William Henry Fitzbutler

Posted Tuesday, February 20, 2024
Author: Reverend Chris Momany, '84

Reality is often more inspiring than imagination. For years we have known that Adrian College was a leader in the nineteenth-century abolitionist movement. We have treasured the Civil War-era photographs that show a relatively diverse student community. Yet we have not always been able to clarify the details surrounding our first students of color.

During the summer of 2008, several faculty and staff members unearthed the amazing story of William Henry Fitzbutler. Fitzbutler (known in his early years as Henry Butler) was born in Amherstburg, Canada West (Ontario). His father escaped slavery in Virginia, and his mother had been an indentured person from England.

Young Henry’s mind was captivated by the study of science. He and his sister, Elizabeth, came to Adrian College and studied in the preparatory department during the year 1861-1862. Henry continued his work at the college, presumably with Professor John Kost, a noted lecturer in chemistry and geology. Kost’s museum collection of scientific specimens had a reputation all its own. By 1864 Henry was a campus leader among a wide array of disciplines. He served as an officer of the Adrian College Star Literary Society, the marquee debate and writing organization of the college. The Star Society met on the first floor of the College Chapel (now Downs Hall), and our archives contain remarkable well-preserved minutes of the Society recorded my Henry. Even in his collegiate years, he combined a passion for the sciences with literary prowess. William Henry Butler would go on to excel in both medicine and journalism.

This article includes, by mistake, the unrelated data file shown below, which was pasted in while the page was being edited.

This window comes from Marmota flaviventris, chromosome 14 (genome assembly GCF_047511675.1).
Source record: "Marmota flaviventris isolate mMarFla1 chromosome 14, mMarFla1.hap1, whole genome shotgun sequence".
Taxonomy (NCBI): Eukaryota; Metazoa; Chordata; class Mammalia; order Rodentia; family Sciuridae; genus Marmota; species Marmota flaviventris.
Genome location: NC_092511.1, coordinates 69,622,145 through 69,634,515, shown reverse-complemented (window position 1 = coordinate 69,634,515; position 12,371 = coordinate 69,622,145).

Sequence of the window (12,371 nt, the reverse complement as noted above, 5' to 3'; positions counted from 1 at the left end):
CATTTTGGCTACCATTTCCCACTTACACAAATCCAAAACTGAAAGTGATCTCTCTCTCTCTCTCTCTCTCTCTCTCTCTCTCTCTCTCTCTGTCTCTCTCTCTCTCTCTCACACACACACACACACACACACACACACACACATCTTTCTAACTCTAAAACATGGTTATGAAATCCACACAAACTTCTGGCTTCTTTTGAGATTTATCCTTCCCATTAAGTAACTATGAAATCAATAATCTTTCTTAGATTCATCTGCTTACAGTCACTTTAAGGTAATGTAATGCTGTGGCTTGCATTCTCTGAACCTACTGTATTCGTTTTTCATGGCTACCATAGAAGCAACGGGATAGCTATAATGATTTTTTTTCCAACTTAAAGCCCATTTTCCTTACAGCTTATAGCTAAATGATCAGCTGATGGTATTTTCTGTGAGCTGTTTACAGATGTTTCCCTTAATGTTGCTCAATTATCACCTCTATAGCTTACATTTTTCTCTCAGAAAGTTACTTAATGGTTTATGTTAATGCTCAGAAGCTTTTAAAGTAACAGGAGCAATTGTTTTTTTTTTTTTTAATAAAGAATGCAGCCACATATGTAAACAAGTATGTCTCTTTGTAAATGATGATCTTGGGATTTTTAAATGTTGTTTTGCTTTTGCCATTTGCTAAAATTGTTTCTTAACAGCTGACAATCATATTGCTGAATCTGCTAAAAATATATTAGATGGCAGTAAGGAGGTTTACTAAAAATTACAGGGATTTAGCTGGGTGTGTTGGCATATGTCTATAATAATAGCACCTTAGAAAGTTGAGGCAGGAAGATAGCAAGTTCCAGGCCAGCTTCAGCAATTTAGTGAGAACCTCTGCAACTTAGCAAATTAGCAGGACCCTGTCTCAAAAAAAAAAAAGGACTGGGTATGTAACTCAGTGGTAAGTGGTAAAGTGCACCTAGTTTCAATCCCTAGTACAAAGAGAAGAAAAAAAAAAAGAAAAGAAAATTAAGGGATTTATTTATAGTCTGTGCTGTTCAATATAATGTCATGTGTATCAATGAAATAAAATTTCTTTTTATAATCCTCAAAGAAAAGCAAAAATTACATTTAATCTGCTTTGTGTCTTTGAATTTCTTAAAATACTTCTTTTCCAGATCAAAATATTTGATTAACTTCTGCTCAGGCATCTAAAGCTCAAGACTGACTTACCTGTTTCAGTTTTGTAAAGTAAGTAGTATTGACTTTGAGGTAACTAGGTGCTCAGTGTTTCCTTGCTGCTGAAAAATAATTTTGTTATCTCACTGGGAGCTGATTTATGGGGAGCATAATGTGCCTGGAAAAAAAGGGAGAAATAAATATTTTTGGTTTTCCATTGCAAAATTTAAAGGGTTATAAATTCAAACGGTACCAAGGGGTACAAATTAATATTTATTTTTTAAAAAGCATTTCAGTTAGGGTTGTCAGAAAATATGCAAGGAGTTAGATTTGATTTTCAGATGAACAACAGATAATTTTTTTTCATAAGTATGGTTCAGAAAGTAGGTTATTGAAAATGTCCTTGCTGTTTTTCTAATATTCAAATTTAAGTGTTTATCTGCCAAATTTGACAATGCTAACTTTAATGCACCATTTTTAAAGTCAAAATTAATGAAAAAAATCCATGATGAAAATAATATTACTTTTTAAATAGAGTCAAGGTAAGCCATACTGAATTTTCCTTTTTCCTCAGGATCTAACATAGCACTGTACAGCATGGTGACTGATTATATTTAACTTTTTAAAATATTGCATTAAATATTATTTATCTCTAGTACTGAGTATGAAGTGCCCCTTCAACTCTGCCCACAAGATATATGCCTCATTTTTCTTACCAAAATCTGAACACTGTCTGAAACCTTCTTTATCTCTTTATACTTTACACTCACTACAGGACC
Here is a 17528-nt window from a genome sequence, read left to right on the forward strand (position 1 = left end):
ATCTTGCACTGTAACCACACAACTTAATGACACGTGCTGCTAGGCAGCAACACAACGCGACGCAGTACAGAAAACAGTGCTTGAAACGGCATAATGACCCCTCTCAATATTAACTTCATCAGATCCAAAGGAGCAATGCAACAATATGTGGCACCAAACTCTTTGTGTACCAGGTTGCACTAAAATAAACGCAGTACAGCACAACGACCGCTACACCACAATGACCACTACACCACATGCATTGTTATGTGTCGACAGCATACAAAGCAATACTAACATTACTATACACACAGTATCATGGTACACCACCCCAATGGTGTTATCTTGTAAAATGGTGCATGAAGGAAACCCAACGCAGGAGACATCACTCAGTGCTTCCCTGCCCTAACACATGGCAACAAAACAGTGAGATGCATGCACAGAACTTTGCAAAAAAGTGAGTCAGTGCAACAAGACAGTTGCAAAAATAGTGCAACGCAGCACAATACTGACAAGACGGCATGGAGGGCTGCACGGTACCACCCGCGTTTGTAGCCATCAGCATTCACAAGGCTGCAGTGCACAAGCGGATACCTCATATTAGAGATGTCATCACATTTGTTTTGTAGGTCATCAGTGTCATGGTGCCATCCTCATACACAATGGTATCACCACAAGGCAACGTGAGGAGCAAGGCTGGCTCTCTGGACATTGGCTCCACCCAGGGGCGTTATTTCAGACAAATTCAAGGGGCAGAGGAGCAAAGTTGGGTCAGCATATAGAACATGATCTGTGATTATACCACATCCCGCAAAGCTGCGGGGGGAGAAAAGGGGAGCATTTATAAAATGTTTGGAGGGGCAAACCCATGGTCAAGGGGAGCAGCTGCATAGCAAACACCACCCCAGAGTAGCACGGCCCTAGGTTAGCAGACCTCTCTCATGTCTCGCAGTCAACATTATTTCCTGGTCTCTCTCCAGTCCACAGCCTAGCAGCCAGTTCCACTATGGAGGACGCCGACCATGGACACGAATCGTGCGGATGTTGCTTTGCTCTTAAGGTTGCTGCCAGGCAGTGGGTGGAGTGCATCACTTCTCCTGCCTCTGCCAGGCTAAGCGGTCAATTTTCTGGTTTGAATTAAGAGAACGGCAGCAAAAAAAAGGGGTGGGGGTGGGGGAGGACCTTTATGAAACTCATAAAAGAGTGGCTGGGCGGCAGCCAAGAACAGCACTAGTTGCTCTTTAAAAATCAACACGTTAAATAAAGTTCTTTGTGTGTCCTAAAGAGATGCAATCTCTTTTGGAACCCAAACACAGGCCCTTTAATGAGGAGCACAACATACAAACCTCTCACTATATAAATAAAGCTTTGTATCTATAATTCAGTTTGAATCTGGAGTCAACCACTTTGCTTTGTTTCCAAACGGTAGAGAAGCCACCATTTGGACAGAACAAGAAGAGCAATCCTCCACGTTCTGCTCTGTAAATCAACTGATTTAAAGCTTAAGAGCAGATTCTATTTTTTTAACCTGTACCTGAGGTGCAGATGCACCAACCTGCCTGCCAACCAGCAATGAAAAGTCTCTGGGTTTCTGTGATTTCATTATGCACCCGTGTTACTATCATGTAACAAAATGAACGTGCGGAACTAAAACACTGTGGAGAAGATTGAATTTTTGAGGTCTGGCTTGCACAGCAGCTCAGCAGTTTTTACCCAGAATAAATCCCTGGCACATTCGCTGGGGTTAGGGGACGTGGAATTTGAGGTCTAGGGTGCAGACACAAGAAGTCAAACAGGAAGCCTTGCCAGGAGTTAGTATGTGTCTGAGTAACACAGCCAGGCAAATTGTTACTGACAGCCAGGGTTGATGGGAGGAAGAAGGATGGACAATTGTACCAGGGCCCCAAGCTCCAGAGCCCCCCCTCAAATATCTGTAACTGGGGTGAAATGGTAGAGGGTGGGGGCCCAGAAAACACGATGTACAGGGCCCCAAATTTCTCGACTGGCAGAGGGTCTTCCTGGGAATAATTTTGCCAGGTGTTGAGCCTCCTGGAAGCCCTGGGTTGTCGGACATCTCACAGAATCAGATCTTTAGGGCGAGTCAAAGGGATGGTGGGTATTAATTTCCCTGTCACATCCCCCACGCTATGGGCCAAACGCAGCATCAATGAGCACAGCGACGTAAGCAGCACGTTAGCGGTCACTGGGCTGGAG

In 1872 Henry became the first person of African descent to earn an MD from the University of Michigan. His distinguished work in medicine took him to Louisville, Kentucky, where he established a medical school, worked for human rights, and helped publish a newspaper.

Henry was married to Sarah McCurdy, and she earned her MD degree in 1892. The 2008, African American National Biography, edited by Harvard’s Henry Louis Gates Jr. includes a lengthy entry on William Henry Fitzbutler.

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